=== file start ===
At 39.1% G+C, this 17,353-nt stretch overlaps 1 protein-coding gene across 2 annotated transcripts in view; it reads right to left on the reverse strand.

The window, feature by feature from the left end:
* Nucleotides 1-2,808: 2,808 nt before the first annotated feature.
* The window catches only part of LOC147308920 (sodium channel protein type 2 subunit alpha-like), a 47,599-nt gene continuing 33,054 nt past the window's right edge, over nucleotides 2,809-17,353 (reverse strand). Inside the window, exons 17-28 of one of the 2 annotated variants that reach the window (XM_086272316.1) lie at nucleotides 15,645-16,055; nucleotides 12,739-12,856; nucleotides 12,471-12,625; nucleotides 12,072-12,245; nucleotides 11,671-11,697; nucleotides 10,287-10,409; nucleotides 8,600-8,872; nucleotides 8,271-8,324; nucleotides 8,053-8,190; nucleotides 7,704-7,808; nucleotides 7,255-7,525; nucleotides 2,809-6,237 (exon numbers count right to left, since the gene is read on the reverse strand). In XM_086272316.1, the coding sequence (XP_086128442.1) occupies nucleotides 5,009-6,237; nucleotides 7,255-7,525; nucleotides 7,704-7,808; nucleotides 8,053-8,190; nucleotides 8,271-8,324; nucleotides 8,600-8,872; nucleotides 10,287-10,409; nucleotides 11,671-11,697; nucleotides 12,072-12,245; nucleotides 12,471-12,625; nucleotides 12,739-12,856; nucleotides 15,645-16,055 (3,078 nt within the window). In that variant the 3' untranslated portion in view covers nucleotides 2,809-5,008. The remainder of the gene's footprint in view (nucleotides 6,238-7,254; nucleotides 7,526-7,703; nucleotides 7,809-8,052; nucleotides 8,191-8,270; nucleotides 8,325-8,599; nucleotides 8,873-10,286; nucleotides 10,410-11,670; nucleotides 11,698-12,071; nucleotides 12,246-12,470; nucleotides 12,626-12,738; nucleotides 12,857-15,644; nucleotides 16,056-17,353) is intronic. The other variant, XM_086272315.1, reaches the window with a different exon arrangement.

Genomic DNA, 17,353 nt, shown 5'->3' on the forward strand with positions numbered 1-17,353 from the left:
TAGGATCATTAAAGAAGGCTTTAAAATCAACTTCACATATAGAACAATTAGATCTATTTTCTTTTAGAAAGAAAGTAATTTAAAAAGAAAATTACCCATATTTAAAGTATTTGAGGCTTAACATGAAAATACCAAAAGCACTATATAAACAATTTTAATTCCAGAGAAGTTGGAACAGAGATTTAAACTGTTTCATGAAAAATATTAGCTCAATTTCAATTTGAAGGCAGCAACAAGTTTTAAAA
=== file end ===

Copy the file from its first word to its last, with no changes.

At 39.1% G+C, this 17,353-nt stretch overlaps 1 protein-coding gene across 2 annotated transcripts in view; it reads right to left on the reverse strand.

The window, feature by feature from the left end:
* Nucleotides 1-2,808: 2,808 nt before the first annotated feature.
* The window catches only part of LOC147308920 (sodium channel protein type 2 subunit alpha-like), a 47,599-nt gene continuing 33,054 nt past the window's right edge, over nucleotides 2,809-17,353 (reverse strand). Inside the window, exons 17-28 of one of the 2 annotated variants that reach the window (XM_086272316.1) lie at nucleotides 15,645-16,055; nucleotides 12,739-12,856; nucleotides 12,471-12,625; nucleotides 12,072-12,245; nucleotides 11,671-11,697; nucleotides 10,287-10,409; nucleotides 8,600-8,872; nucleotides 8,271-8,324; nucleotides 8,053-8,190; nucleotides 7,704-7,808; nucleotides 7,255-7,525; nucleotides 2,809-6,237 (exon numbers count right to left, since the gene is read on the reverse strand). In XM_086272316.1, the coding sequence (XP_086128442.1) occupies nucleotides 5,009-6,237; nucleotides 7,255-7,525; nucleotides 7,704-7,808; nucleotides 8,053-8,190; nucleotides 8,271-8,324; nucleotides 8,600-8,872; nucleotides 10,287-10,409; nucleotides 11,671-11,697; nucleotides 12,072-12,245; nucleotides 12,471-12,625; nucleotides 12,739-12,856; nucleotides 15,645-16,055 (3,078 nt within the window). In that variant the 3' untranslated portion in view covers nucleotides 2,809-5,008. The remainder of the gene's footprint in view (nucleotides 6,238-7,254; nucleotides 7,526-7,703; nucleotides 7,809-8,052; nucleotides 8,191-8,270; nucleotides 8,325-8,599; nucleotides 8,873-10,286; nucleotides 10,410-11,670; nucleotides 11,698-12,071; nucleotides 12,246-12,470; nucleotides 12,626-12,738; nucleotides 12,857-15,644; nucleotides 16,056-17,353) is intronic. The other variant, XM_086272315.1, reaches the window with a different exon arrangement.

Genomic DNA, 17,353 nt, shown 5'->3' on the forward strand with positions numbered 1-17,353 from the left:
TAGGATCATTAAAGAAGGCTTTAAAATCAACTTCACATATAGAACAATTAGATCTATTTTCTTTTAGAAAGAAAGTAATTTAAAAAGAAAATTACCCATATTTAAAGTATTTGAGGCTTAACATGAAAATACCAAAAGCACTATATAAACAATTTTAATTCCAGAGAAGTTGGAACAGAGATTTAAACTGTTTCATGAAAAATATTAGCTCAATTTCAATTTGAAGGCAGCAACAAGTTTTAAAA